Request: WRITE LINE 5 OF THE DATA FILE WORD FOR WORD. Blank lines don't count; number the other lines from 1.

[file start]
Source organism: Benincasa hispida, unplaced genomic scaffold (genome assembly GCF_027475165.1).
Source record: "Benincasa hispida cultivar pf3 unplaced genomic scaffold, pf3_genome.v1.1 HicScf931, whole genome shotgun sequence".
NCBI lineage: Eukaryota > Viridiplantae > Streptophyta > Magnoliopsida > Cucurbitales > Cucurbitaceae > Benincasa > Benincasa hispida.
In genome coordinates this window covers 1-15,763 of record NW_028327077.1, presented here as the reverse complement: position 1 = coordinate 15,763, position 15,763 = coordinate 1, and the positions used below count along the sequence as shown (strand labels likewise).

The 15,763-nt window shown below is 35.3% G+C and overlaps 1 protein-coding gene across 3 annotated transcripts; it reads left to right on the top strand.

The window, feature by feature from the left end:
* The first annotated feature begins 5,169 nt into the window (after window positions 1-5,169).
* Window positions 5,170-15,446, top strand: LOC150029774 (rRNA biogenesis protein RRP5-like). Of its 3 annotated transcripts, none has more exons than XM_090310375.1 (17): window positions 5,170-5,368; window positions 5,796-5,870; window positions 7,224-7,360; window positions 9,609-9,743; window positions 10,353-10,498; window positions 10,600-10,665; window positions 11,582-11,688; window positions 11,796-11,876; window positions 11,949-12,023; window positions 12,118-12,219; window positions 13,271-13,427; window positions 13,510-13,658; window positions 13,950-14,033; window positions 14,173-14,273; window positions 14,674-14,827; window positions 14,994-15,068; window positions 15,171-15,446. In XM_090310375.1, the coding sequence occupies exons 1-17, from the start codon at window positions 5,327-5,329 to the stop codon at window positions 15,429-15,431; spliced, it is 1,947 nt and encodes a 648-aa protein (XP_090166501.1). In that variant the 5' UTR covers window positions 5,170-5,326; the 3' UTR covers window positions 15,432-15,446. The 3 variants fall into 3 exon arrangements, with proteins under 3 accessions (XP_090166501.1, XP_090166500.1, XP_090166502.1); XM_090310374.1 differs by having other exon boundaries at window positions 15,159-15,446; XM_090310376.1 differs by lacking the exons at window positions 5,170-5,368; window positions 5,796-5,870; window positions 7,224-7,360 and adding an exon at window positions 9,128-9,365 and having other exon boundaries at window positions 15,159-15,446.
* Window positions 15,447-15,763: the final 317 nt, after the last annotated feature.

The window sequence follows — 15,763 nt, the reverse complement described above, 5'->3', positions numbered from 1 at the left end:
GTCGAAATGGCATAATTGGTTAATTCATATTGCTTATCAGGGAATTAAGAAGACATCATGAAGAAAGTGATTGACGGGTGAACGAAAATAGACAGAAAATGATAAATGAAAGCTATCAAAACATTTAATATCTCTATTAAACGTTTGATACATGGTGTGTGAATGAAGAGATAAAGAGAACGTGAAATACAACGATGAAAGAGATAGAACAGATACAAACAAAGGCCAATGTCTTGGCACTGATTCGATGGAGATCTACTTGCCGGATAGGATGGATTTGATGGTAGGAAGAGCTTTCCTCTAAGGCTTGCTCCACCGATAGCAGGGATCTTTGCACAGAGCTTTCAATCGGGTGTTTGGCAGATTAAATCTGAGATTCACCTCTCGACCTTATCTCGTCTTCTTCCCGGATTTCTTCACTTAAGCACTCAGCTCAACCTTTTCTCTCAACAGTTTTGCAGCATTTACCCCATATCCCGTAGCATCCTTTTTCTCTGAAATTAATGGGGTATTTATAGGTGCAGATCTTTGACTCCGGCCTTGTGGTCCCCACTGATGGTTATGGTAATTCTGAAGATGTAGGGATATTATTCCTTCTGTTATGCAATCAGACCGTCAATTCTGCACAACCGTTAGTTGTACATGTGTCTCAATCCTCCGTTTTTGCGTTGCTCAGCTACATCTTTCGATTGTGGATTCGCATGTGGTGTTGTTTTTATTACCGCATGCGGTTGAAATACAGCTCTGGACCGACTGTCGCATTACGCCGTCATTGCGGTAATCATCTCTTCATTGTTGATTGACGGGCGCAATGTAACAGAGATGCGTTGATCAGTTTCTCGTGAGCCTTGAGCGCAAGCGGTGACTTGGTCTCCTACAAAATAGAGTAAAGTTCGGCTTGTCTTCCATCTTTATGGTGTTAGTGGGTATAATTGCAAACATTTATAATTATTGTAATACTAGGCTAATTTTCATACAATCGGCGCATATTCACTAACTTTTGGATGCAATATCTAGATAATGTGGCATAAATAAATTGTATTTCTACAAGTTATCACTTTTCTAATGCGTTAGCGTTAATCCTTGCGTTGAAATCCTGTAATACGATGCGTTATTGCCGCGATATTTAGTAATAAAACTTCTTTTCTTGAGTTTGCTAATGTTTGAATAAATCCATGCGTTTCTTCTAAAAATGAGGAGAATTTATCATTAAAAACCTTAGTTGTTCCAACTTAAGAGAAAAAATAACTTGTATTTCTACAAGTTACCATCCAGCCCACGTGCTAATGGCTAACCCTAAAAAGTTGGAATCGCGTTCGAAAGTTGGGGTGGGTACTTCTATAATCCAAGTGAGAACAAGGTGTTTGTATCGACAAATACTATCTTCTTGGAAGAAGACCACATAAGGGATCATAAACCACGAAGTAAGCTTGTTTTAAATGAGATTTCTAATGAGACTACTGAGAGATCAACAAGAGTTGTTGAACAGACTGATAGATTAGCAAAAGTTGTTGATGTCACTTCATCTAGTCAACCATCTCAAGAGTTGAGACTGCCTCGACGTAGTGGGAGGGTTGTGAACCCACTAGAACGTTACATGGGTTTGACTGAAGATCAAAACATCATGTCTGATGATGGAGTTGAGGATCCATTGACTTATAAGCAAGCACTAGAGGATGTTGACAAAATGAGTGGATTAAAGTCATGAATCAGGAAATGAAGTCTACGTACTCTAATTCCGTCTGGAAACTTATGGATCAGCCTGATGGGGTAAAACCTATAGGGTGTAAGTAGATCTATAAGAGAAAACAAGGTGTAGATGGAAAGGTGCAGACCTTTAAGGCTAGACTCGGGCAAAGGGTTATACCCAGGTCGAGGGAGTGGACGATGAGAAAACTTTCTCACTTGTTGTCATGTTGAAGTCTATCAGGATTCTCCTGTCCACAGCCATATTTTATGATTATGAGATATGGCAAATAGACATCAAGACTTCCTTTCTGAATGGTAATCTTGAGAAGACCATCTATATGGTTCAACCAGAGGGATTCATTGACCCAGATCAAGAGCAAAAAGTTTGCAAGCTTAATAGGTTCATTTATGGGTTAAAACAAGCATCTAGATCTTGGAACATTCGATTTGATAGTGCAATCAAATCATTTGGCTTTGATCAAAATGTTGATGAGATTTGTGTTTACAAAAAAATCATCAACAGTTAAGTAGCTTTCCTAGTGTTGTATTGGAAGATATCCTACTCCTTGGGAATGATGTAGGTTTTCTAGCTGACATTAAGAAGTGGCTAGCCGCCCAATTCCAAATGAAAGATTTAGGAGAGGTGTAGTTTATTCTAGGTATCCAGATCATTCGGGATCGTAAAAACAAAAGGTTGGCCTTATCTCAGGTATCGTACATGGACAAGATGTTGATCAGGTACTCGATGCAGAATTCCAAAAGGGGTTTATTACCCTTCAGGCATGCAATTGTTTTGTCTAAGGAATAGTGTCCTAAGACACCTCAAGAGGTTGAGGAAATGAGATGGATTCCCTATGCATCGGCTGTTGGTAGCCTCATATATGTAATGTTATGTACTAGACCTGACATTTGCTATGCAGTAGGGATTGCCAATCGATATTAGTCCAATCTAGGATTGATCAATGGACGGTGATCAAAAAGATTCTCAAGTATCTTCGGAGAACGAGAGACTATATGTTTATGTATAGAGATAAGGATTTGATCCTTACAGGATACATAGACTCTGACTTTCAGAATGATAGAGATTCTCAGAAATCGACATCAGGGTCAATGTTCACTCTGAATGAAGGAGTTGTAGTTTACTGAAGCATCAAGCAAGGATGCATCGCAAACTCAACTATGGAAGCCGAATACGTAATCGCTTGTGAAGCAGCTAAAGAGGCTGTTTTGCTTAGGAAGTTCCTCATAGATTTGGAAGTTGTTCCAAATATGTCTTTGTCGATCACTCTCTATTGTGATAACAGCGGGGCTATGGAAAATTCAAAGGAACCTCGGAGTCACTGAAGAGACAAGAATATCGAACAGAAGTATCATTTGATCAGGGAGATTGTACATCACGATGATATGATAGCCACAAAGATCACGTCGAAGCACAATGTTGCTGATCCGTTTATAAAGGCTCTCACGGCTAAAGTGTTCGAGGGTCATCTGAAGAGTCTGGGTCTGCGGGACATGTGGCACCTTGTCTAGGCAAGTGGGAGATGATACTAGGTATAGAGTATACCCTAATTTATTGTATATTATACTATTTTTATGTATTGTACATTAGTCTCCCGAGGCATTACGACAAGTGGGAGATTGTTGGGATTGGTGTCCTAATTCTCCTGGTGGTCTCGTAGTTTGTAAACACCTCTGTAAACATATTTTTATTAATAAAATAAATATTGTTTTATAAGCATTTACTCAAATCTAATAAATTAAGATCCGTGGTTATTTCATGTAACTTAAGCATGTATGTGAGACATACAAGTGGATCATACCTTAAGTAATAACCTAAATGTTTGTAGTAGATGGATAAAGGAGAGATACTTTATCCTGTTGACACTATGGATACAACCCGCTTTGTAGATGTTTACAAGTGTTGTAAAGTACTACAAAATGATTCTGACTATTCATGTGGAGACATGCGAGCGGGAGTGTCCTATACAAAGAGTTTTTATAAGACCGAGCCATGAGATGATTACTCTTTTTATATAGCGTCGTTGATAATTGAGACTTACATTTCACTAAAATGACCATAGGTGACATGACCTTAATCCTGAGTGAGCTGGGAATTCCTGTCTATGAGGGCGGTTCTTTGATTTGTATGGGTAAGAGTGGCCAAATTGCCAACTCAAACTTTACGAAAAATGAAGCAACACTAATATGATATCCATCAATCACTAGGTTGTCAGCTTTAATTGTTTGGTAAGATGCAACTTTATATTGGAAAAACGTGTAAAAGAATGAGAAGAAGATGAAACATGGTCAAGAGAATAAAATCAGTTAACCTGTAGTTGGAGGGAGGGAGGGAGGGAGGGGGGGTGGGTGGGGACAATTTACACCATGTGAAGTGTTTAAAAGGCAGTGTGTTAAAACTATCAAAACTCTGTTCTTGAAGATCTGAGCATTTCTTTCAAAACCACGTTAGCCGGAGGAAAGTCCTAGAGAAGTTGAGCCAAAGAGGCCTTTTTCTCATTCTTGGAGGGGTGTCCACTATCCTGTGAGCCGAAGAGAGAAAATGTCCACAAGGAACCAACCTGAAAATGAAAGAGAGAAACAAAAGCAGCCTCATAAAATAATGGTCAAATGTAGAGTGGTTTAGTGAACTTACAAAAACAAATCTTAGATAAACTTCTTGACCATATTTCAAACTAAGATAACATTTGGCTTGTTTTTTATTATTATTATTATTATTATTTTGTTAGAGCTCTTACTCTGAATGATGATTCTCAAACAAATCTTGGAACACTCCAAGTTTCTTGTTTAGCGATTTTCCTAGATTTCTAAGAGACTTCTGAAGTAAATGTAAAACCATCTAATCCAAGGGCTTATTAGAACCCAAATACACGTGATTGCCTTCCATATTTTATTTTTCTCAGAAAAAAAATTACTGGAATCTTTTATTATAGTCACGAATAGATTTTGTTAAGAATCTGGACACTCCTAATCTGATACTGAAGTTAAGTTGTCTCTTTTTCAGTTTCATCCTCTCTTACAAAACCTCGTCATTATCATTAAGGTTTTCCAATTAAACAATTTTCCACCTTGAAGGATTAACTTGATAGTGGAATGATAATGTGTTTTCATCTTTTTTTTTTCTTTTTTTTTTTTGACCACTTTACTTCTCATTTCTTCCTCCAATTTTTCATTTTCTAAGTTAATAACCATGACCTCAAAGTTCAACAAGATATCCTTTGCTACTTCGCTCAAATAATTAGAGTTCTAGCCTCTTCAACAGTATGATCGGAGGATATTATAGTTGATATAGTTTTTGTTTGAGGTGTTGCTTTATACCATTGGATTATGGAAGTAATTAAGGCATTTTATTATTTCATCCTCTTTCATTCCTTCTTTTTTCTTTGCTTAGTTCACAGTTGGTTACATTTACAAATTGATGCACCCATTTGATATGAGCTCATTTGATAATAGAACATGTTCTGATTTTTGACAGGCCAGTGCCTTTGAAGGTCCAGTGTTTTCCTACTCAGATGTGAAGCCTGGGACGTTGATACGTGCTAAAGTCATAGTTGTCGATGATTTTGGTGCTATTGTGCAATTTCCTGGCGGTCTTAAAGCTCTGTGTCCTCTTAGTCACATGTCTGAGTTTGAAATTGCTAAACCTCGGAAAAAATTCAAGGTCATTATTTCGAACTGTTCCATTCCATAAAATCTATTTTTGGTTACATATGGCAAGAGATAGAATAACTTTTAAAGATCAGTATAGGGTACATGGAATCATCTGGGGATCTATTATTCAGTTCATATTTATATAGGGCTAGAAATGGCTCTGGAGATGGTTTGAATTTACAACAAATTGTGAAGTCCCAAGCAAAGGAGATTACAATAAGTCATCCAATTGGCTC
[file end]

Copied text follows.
The 15,763-nt window shown below is 35.3% G+C and overlaps 1 protein-coding gene across 3 annotated transcripts; it reads left to right on the top strand.